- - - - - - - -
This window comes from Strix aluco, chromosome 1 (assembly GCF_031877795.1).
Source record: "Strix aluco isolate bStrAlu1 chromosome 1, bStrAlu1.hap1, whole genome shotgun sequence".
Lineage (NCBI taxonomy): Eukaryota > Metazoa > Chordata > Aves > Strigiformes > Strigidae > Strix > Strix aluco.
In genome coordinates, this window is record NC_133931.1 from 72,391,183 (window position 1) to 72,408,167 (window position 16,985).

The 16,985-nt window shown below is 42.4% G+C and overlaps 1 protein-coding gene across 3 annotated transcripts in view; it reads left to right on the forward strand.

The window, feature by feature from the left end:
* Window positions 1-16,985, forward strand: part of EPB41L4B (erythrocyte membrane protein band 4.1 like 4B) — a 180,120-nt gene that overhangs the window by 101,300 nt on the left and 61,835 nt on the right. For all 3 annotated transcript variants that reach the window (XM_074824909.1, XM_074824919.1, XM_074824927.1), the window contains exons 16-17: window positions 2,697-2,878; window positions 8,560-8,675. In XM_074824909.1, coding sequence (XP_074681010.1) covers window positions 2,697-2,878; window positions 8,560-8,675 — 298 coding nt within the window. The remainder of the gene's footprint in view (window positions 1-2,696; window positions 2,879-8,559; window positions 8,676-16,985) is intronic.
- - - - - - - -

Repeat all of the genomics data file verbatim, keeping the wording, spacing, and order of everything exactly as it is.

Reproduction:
This window comes from Strix aluco, chromosome 1 (assembly GCF_031877795.1).
Source record: "Strix aluco isolate bStrAlu1 chromosome 1, bStrAlu1.hap1, whole genome shotgun sequence".
Lineage (NCBI taxonomy): Eukaryota > Metazoa > Chordata > Aves > Strigiformes > Strigidae > Strix > Strix aluco.
In genome coordinates, this window is record NC_133931.1 from 72,391,183 (window position 1) to 72,408,167 (window position 16,985).

The 16,985-nt window shown below is 42.4% G+C and overlaps 1 protein-coding gene across 3 annotated transcripts in view; it reads left to right on the forward strand.

The window, feature by feature from the left end:
* Window positions 1-16,985, forward strand: part of EPB41L4B (erythrocyte membrane protein band 4.1 like 4B) — a 180,120-nt gene that overhangs the window by 101,300 nt on the left and 61,835 nt on the right. For all 3 annotated transcript variants that reach the window (XM_074824909.1, XM_074824919.1, XM_074824927.1), the window contains exons 16-17: window positions 2,697-2,878; window positions 8,560-8,675. In XM_074824909.1, coding sequence (XP_074681010.1) covers window positions 2,697-2,878; window positions 8,560-8,675 — 298 coding nt within the window. The remainder of the gene's footprint in view (window positions 1-2,696; window positions 2,879-8,559; window positions 8,676-16,985) is intronic.